After each one byte shift, the contents of register shifter-- result 334 are incremented by 1000b. Every time Acc 4:0! exceeds fifteen, control state machine 307 opens gate 326, and the contents of next data buffer 306 are loaded into current data buffer 304. The contents of current data buffer 304 are shifted into register shifter-- result 334, and the next sixteen bits of compressed video bit stream 402 are loaded into next data buffer 306. Comparator unit 308 compares the contents of register shifter-- result 334 to the bit pattern uniquely associated with the next start code 405 which is 0001h in this embodiment. Within two cycles, comparator unit 308 will match the contents of current data buffer 304 with 0001h. Upon detecting a match, comparator unit 308 sets a second output signal, detector-- status, to "1" which indicates that the current data in register shifter-- result 334 includes sixteen of the most significant bits of next start code 405. Control state machine 307 notifies DSP core 201 that a start code has been detected and sets output signals enable 1:0! to 00b to place comparator unit 308 in an idle state. Bitstream processor 234 then awaits further information from DSP core 201 or decodes next start code 405 if next start code 405 is a slice start code.

Assuming that start code feature predetection logic 310 has just asserted output signal not-- all-- zero as "1", if bitstream processor 234 has been notified by DSP core 201 via the SF bits of the BP-- MODE register that compressed video bit stream 402 is not byte aligned, in accordance with either H.261or H.263, the location of the 1h bit of the 0001h portion of next start code 405 within next data buffer 306 is unknown. Comparator unit 308 sets output signal skip-- size to one bit. Shifter 312 shifts the contents of register shifter-- result 334 successively bit by bit, replacing least significant bits with most significant bits from next data buffer 306. After each one bit shift, comparator unit 308 compares the current data in register shifter-- result 334 to a bit pattern uniquely associated with the next start code 405. This process repeats until a match is detected which will occur within at most 16 cycles. When a match is detected, register shifter-- result 334 includes at least a portion of the next start code 405, and comparator unit 308 sets output signal detector-- status to "1" to notify control state machine 307 that the contents of register shifter-- result 334 include the 0001h portion of next start code 405. In response, the bitstream processor 234 resets output signals enable 1:0! to 00b to place comparator unit 308 into an idle state. Control state machine 307 notifies DSP core 201 that a start code has been detected and sets output signals enable 1:0! to 00b to place comparator unit 308 in an idle state. Bitstream processor 234 then awaits further information from DSP core 201 or decodes next start code 405 if next start code 405 is a slice start code.

When bitstream processor 234 detects an error in the image data 408, bitstream processor 234 interrupts processor 202 and checks the content of the err-- handle-- mode flag of Table 3 in the BP-- CONTROL register in register file 324. When the err-- handle-- mode flag is set to "1", the bitstream processor 234 automatically finds the next start code 405 which expedites recovery from the error. If the err-- handle-- mode flag is set to "0", bitstream processor 234 enters an idle state to await further information from DSP core 201. Chapter 10, section 13 of Appendix A of the U.S. patent application Ser. No. 08/699,303 of C. Reader, entitled "Methods and Apparatus for Processing Video Data" describes in more detail "job hand-shaking" between the bitstream processor 234 and DSP core 201.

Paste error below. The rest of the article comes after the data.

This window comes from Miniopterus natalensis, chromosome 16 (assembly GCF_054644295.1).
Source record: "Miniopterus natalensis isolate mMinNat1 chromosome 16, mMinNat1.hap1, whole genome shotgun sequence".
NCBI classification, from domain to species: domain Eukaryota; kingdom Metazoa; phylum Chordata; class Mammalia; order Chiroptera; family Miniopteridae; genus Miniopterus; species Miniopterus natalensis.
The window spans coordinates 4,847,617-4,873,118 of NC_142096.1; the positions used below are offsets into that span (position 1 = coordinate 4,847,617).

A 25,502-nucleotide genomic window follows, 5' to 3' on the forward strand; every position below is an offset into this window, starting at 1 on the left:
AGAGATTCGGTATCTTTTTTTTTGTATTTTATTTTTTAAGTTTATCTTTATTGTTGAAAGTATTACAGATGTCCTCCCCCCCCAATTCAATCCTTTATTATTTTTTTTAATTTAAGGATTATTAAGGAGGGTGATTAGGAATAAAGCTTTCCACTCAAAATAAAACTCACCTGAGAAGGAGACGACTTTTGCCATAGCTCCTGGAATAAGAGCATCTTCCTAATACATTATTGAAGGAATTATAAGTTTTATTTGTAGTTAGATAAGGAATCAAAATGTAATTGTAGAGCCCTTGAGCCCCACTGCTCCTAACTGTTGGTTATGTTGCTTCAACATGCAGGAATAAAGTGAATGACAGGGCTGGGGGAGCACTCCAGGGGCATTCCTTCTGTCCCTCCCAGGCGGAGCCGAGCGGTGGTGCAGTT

Additionally, an error may be detected in a received bit stream data bitstream processor 234 rapidly discards data by groups of bits until at least a portion of the next start code 405 is detected.

If an error in image data 408 is detected and the err-- handle-- mode flag is set to "1", bitstream processor 234 immediately begins an efficient operation to detect next start code 405. Control state machine 307 sets output signals enable 1:0! to 10b which requests comparator unit 308 to search for a predetermined pattern that is not included in image data 408. In this embodiment, 0000h is not allowed in the image data 408 of the compressed video bit stream 402 formatted in accordance with the multi-standard formats. Comparator unit 308 begins comparing the sixteen bit content of register shifter-- result 334 with 0000h. If a match is not detected, output signal detector-- status remains "0". Comparator unit 308 sets output signal skip-- size to 10000h, and control state machine 307 selects the skip-- size signal input to multiplexer 328 for transfer to shifter 312. Control state machine 307 enables gate 326 via a control signal on gate control line 330 to transfer the next sixteen bits stored in next data buffer 306 to current data buffer 304. Sixteen bits from compressed video bit stream 402 are loaded into next data buffer 306 and the contents of current data buffer 304 are loaded into register shifter-- result 334. Again, comparator unit 308 compares the contents of register shifter-- result 334 with 0000h. The operation continues until a match is detected by comparator unit 308, and comparator unit 308 notifies control state machine 307 of the match detection by setting output signal detector-- status equal to "1". At this point in the operation, multi-standard start code detector system 300 has detected the zero stuffing bits 406.

To complete the error handling start code detection operation following detecting an error in image data 408, control state machine 307 sets output signals enable 1:0! to 01b. The start code detection process may continue as described above assuming a non-byte aligned compressed video bit stream qb02 or tracking entropy code words, aligning the zero stuffing bits qb06 as described above, and assuming the compressed video bit stream qb02 is byte aligned as described above.